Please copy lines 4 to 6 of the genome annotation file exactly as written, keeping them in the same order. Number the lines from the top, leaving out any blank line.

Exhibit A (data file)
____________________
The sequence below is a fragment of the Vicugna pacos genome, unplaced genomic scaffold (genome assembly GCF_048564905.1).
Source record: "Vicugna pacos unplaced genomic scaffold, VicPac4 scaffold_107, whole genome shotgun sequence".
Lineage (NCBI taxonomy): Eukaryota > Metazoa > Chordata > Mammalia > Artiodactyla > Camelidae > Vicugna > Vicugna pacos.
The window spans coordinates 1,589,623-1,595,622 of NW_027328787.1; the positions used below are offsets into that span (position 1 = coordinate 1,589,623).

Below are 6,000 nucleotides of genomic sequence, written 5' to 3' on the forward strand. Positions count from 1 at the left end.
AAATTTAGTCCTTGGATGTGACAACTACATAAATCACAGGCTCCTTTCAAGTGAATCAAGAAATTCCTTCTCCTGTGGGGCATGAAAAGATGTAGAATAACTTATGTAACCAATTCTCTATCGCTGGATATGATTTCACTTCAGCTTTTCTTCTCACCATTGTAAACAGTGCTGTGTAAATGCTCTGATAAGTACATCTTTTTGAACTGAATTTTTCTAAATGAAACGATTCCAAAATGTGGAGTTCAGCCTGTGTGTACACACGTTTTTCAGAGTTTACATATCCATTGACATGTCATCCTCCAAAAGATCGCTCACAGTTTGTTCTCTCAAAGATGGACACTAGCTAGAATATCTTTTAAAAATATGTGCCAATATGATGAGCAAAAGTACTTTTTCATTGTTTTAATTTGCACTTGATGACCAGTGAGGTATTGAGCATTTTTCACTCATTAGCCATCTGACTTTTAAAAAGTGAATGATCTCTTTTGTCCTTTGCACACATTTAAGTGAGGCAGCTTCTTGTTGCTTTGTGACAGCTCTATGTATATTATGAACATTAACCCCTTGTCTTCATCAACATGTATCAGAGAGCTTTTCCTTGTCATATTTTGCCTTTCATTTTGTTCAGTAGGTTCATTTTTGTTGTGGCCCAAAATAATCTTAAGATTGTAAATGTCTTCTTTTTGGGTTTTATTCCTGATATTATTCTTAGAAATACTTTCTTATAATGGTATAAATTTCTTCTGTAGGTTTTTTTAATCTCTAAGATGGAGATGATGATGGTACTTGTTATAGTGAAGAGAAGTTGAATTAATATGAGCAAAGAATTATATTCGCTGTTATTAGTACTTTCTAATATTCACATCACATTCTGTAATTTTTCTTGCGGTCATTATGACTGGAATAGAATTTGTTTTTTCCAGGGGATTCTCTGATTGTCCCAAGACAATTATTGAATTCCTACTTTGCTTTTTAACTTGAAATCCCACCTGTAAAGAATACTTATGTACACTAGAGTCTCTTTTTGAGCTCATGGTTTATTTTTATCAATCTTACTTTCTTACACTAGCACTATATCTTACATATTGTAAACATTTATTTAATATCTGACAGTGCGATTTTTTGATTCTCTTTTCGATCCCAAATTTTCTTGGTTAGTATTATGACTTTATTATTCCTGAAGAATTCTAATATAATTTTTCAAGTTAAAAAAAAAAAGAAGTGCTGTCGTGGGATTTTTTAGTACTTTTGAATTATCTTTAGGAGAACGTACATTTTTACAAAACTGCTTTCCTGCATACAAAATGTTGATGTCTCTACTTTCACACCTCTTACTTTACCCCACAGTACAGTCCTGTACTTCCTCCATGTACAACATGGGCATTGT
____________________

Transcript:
The window spans coordinates 1,589,623-1,595,622 of NW_027328787.1; the positions used below are offsets into that span (position 1 = coordinate 1,589,623).

Below are 6,000 nucleotides of genomic sequence, written 5' to 3' on the forward strand. Positions count from 1 at the left end.
AAATTTAGTCCTTGGATGTGACAACTACATAAATCACAGGCTCCTTTCAAGTGAATCAAGAAATTCCTTCTCCTGTGGGGCATGAAAAGATGTAGAATAACTTATGTAACCAATTCTCTATCGCTGGATATGATTTCACTTCAGCTTTTCTTCTCACCATTGTAAACAGTGCTGTGTAAATGCTCTGATAAGTACATCTTTTTGAACTGAATTTTTCTAAATGAAACGATTCCAAAATGTGGAGTTCAGCCTGTGTGTACACACGTTTTTCAGAGTTTACATATCCATTGACATGTCATCCTCCAAAAGATCGCTCACAGTTTGTTCTCTCAAAGATGGACACTAGCTAGAATATCTTTTAAAAATATGTGCCAATATGATGAGCAAAAGTACTTTTTCATTGTTTTAATTTGCACTTGATGACCAGTGAGGTATTGAGCATTTTTCACTCATTAGCCATCTGACTTTTAAAAAGTGAATGATCTCTTTTGTCCTTTGCACACATTTAAGTGAGGCAGCTTCTTGTTGCTTTGTGACAGCTCTATGTATATTATGAACATTAACCCCTTGTCTTCATCAACATGTATCAGAGAGCTTTTCCTTGTCATATTTTGCCTTTCATTTTGTTCAGTAGGTTCATTTTTGTTGTGGCCCAAAATAATCTTAAGATTGTAAATGTCTTCTTTTTGGGTTTTATTCCTGATATTATTCTTAGAAATACTTTCTTATAATGGTATAAATTTCTTCTGTAGGTTTTTTTAATCTCTAAGATGGAGATGATGATGGTACTTGTTATAGTGAAGAGAAGTTGAATTAATATGAGCAAAGAATTATATTCGCTGTTATTAGTACTTTCTAATATTCACATCACATTCTGTAATTTTTCTTGCGGTCATTATGACTGGAATAGAATTTGTTTTTTCCAGGGGATTCTCTGATTGTCCCAAGACAATTATTGAATTCCTACTTTGCTTTTTAACTTGAAATCCCACCTGTAAAGAATACTTATGTACACTAGAGTCTCTTTTTGAGCTCATGGTTTATTTTTATCAATCTTACTTTCTTACACTAGCACTATATCTTACATATTGTAAACATTTATTTAATATCTGACAGTGCGATTTTTTGATTCTCTTTTCGATCCCAAATTTTCTTGGTTAGTATTATGACTTTATTATTCCTGAAGAATTCTAATATAATTTTTCAAGTTAAAAAAAAAAAGAAGTGCTGTCGTGGGATTTTTTAGTACTTTTGAATTATCTTTAGGAGAACGTACATTTTTACAAAACTGCTTTCCTGCATACAAAATGTTGATGTCTCTACTTTCACACCTCTTACTTTACCCCACAGTACAGTCCTGTACTTCCTCCATGTACAACATGGGCATTGT